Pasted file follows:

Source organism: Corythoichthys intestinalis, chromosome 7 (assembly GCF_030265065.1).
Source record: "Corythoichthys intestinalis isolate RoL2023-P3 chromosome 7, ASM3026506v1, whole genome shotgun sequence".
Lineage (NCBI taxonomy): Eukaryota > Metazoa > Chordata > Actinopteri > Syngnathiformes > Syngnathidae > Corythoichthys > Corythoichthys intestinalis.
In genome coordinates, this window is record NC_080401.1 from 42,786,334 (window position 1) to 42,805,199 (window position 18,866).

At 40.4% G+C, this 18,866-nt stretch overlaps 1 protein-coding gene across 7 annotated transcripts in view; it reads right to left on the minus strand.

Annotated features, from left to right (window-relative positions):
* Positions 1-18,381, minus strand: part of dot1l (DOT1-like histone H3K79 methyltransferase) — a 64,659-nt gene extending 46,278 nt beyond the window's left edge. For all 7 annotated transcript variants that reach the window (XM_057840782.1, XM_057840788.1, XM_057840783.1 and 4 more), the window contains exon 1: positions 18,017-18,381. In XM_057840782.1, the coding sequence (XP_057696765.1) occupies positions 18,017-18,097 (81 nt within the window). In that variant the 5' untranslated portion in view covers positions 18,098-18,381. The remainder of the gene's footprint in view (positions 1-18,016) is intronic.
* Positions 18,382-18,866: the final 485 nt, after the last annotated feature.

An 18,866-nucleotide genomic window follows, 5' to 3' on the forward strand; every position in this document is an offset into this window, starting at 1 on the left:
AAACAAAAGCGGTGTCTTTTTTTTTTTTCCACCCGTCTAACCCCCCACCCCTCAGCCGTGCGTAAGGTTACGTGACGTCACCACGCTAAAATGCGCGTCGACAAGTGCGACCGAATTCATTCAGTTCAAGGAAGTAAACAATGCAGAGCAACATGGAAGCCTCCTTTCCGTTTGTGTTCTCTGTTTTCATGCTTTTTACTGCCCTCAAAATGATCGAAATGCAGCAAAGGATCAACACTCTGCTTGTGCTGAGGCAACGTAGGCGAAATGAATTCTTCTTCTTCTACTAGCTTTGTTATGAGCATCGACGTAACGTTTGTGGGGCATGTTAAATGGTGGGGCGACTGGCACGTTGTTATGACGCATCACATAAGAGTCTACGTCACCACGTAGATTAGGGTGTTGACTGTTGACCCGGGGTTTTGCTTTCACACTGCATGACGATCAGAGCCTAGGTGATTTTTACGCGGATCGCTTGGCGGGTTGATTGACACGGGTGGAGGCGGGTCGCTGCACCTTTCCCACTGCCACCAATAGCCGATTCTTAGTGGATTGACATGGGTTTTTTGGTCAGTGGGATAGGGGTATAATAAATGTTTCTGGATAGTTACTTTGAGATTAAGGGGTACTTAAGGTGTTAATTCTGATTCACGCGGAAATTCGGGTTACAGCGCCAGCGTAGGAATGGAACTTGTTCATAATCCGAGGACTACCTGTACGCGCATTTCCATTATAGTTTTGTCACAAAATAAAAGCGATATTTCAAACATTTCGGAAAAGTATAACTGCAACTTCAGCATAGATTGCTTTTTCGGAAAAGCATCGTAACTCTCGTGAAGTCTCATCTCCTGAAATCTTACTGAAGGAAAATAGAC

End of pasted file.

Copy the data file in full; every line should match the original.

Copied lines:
Source organism: Corythoichthys intestinalis, chromosome 7 (assembly GCF_030265065.1).
Source record: "Corythoichthys intestinalis isolate RoL2023-P3 chromosome 7, ASM3026506v1, whole genome shotgun sequence".
Lineage (NCBI taxonomy): Eukaryota > Metazoa > Chordata > Actinopteri > Syngnathiformes > Syngnathidae > Corythoichthys > Corythoichthys intestinalis.
In genome coordinates, this window is record NC_080401.1 from 42,786,334 (window position 1) to 42,805,199 (window position 18,866).

At 40.4% G+C, this 18,866-nt stretch overlaps 1 protein-coding gene across 7 annotated transcripts in view; it reads right to left on the minus strand.

Annotated features, from left to right (window-relative positions):
* Positions 1-18,381, minus strand: part of dot1l (DOT1-like histone H3K79 methyltransferase) — a 64,659-nt gene extending 46,278 nt beyond the window's left edge. For all 7 annotated transcript variants that reach the window (XM_057840782.1, XM_057840788.1, XM_057840783.1 and 4 more), the window contains exon 1: positions 18,017-18,381. In XM_057840782.1, the coding sequence (XP_057696765.1) occupies positions 18,017-18,097 (81 nt within the window). In that variant the 5' untranslated portion in view covers positions 18,098-18,381. The remainder of the gene's footprint in view (positions 1-18,016) is intronic.
* Positions 18,382-18,866: the final 485 nt, after the last annotated feature.

An 18,866-nucleotide genomic window follows, 5' to 3' on the forward strand; every position in this document is an offset into this window, starting at 1 on the left:
AAACAAAAGCGGTGTCTTTTTTTTTTTTCCACCCGTCTAACCCCCCACCCCTCAGCCGTGCGTAAGGTTACGTGACGTCACCACGCTAAAATGCGCGTCGACAAGTGCGACCGAATTCATTCAGTTCAAGGAAGTAAACAATGCAGAGCAACATGGAAGCCTCCTTTCCGTTTGTGTTCTCTGTTTTCATGCTTTTTACTGCCCTCAAAATGATCGAAATGCAGCAAAGGATCAACACTCTGCTTGTGCTGAGGCAACGTAGGCGAAATGAATTCTTCTTCTTCTACTAGCTTTGTTATGAGCATCGACGTAACGTTTGTGGGGCATGTTAAATGGTGGGGCGACTGGCACGTTGTTATGACGCATCACATAAGAGTCTACGTCACCACGTAGATTAGGGTGTTGACTGTTGACCCGGGGTTTTGCTTTCACACTGCATGACGATCAGAGCCTAGGTGATTTTTACGCGGATCGCTTGGCGGGTTGATTGACACGGGTGGAGGCGGGTCGCTGCACCTTTCCCACTGCCACCAATAGCCGATTCTTAGTGGATTGACATGGGTTTTTTGGTCAGTGGGATAGGGGTATAATAAATGTTTCTGGATAGTTACTTTGAGATTAAGGGGTACTTAAGGTGTTAATTCTGATTCACGCGGAAATTCGGGTTACAGCGCCAGCGTAGGAATGGAACTTGTTCATAATCCGAGGACTACCTGTACGCGCATTTCCATTATAGTTTTGTCACAAAATAAAAGCGATATTTCAAACATTTCGGAAAAGTATAACTGCAACTTCAGCATAGATTGCTTTTTCGGAAAAGCATCGTAACTCTCGTGAAGTCTCATCTCCTGAAATCTTACTGAAGGAAAATAGAC